Remote and automated vehicle-moving: What you need to know

How does a remote-controlled or self-driving vehicle mover improve EV testing safety? Find out why remote and automated vehicle-moving is a trend to watch.

How do you move a car remotely? What situations require a remote-controlled vehicle mover? And how far away are self-driving vehicle movers from becoming a reality? Get the latest insights from an industry expert.

When the automotive industry evolves, so do the products that support it. Tomas Holmgren is a System Design Engineer, an expert at electronics and technology in Stringo’s R&D department. One recent update from his team is the option to operate a Stringo vehicle mover remotely.

“We’ve connected our most recent model to a remote control, much like the ones used by crane operators on building sites. This way, our customers can easily manoeuvre their Stringo from a distance of up to a hundred meters, or 330 feet,” Tomas explains. “In fact it’s even safer as the operator isn’t on the vehicle mover and thus fundamentally it has that benefit,” he declares proudly. “And as we’re a safety solution, that has exciting possibilities.”

The main driver behind this development is the shift to EV production. But as is often the case in product development, the solution to one challenge ends up being applicable to others. Below, Tomas shares some current and potential use cases for moving vehicles remotely.

4 challenges that remote-controlled vehicle-moving helps tackle

1. Getting EVs out of testing facilities in case of battery overheating

“At Stringo, most of the inquiries we get for remote-controlled vehicle-moving come from manufacturers of electric vehicles. During the EV testing process, there’s a risk of the vehicle’s batteries getting overheated, which can cause what in the industry is called thermal runaway and fires that are extremely difficult to put out. Suppose the testing engineers detect that a battery is reaching a high-risk temperature. In that case, they can use a remote-controlled vehicle mover to quickly get the car out of the facility without manual manoeuvring. Or, if the situation requires the whole building to be evacuated, let specially trained firefighters remove the car.”

2. Avoiding electrocution hazards when moving crash-tested EVs

“After a crash test, high-voltage components in EVs can cause electric shock if you touch the vehicle. That’s another specific situation where remote controls are useful to move a damaged vehicle without being near it.”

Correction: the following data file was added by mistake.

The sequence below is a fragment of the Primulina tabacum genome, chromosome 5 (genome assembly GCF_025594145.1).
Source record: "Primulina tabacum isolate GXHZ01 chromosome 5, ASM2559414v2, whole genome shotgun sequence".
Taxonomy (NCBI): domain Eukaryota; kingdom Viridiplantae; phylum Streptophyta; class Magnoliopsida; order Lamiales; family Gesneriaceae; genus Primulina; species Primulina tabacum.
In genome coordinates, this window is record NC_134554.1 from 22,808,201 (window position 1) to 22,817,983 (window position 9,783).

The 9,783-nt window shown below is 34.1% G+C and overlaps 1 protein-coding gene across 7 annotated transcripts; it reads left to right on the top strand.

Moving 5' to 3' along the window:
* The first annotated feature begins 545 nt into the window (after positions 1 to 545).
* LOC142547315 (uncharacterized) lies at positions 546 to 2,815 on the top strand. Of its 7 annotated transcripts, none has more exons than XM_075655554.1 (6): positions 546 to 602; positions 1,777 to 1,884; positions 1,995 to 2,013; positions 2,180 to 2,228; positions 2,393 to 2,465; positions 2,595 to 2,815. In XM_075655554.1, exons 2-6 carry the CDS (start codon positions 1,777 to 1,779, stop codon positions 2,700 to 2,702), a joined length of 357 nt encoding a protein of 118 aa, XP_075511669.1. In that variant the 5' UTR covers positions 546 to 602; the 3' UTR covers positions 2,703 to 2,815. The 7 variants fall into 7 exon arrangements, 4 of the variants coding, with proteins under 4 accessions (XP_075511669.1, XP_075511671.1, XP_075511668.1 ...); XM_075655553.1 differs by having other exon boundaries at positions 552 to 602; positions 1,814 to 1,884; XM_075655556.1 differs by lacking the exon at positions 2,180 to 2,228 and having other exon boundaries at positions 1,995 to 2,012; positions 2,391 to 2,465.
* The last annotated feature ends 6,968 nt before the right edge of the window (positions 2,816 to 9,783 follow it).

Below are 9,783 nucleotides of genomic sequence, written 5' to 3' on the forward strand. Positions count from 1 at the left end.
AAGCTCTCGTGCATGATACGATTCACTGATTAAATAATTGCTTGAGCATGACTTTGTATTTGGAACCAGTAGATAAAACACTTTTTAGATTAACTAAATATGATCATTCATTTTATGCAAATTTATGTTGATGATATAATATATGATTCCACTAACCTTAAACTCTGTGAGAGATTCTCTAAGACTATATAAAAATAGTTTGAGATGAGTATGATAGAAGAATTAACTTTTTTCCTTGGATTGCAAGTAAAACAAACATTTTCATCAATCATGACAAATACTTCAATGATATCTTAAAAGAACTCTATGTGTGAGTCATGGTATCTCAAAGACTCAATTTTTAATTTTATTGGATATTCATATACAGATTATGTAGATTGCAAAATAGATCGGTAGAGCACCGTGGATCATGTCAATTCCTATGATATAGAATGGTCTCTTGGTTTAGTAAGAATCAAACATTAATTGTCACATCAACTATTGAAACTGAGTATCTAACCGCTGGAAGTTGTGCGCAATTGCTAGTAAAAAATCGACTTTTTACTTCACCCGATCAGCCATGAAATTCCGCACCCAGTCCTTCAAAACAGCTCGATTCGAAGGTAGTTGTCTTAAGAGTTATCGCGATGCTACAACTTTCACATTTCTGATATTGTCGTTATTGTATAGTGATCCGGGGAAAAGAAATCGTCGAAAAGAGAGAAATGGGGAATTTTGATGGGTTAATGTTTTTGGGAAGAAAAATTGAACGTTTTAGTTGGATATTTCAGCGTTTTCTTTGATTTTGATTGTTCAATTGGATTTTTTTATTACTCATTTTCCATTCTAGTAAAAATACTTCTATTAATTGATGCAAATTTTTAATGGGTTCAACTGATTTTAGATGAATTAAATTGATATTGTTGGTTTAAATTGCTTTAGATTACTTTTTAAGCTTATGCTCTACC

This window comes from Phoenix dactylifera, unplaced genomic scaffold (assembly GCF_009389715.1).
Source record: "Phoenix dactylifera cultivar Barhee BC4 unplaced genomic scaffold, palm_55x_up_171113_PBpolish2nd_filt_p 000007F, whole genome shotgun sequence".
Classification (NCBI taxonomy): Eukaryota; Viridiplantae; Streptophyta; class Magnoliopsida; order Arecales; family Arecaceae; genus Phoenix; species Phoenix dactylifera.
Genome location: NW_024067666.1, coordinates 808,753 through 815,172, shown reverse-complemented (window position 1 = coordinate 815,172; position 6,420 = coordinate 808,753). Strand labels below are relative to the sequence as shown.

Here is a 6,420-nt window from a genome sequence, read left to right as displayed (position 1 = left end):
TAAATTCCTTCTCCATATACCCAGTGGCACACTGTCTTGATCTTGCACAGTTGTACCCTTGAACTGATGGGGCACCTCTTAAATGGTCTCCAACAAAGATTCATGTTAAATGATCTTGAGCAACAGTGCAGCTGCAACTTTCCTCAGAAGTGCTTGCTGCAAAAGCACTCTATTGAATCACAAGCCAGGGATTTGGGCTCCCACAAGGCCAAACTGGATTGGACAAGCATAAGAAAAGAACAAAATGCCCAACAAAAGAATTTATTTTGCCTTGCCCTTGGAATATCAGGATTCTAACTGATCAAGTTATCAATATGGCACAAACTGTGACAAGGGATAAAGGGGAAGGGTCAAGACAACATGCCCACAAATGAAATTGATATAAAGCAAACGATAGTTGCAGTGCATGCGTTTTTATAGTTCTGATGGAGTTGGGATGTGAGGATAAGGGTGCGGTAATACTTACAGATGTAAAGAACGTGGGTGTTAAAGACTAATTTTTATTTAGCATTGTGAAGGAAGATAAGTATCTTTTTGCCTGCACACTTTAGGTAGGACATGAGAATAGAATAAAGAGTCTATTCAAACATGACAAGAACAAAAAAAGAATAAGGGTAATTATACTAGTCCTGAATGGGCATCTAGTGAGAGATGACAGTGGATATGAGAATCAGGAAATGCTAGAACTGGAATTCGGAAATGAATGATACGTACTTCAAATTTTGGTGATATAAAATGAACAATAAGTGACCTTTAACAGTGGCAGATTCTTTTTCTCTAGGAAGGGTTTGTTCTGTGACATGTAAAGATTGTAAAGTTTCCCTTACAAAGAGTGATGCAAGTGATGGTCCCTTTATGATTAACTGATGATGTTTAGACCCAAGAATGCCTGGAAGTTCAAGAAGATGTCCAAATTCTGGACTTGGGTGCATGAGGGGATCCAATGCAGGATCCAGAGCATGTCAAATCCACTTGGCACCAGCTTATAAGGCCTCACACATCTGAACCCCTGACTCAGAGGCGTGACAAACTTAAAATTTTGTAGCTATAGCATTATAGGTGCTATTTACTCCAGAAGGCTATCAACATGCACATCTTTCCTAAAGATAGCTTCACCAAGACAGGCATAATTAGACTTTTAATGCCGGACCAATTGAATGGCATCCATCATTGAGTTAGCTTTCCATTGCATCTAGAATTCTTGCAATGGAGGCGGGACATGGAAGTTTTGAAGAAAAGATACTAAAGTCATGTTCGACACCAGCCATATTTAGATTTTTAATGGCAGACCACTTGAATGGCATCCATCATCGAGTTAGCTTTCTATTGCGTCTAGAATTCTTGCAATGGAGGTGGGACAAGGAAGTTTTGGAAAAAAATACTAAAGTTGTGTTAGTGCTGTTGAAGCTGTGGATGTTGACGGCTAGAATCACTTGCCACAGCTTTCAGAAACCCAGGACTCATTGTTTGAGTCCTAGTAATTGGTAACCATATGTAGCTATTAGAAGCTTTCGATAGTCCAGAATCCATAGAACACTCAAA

3. Moving cars inside climatic test chambers without compromising environmental variables

“When testing a vehicle under specific conditions, you want the environment in the dyno cell or climatic chamber to remain as intact as possible. Remote-controlled vehicle-moving allows you to move a car inside the testing chamber without opening it. Otherwise, your testing parameters risk being compromised, and you’ll waste valuable time getting them back to where you want them.”

4. Precision parking with a full overview of your vehicle

“Traditionally, when using a Stringo vehicle mover, you stand on a ride-on platform. This procedure is great for operator safety but not for seeing behind the car. A remote control lets you walk around the vehicle and see it from all angles. This way, you can place it with high precision without stepping off your Stringo to check how far you are from a wall, for example.”

What are the main risks of remote vehicle-moving?

“In some ways, remote manoeuvring increases operator control,” says Tomas. “But it can also amplify some of the safety hazards of moving vehicles. When you’re on the floor instead of on the ride-on platform of the Stringo, there’s a potential risk of getting crushed or run over by the vehicle you’re moving. To prevent accidents like these, we’ve implemented an emergency stop function. If the Stringo should lose the connection with the remote control, or if the operator falls over while holding the control, the Stringo will automatically come to a halt.”

What’s next – a self-driving vehicle mover?

According to Tomas, AGV, or fully autonomous transportation of cars, is the logical next step in his team’s product development. In fact, Stringo’s most recent vehicle mover models are already technically prepared for this update:

“On the older Stringos, the handle controls the drive wheel, which makes the manoeuvring mainly mechanical. Our latest models have a purely electronic ‘steer by wire’ system. This opens up possibilities beyond just remote-controlled operation. By connecting CAN bus and AGV systems to these new Stringos, we’re not far from producing a fully self-driving vehicle mover. We could also fit the Stringo with a camera system that provides the remote operator with a 360 view on a computer screen”.

Areas of use for automated vehicle-moving

Getting back to EV testing and the need to get overheated cars out before a fire can spread, a self-driving vehicle mover could improve both speed and safety, says Tomas:

“Ideally, there would be a pre-programmed ‘evacuation mode’ that you could activate if the battery exceeds a dangerous temperature level. That way, the vehicle mover would automatically transport the vehicle out of the building and to a safe location without any human interaction”, he explains.

A less dramatic use case is improving efficiency in non-traditional car manufacturing.

“In production facilities where setting up a classic assembly line isn’t a feasible option, self-driving vehicle movers could speed up transportation between workstations,” Tomas concludes.

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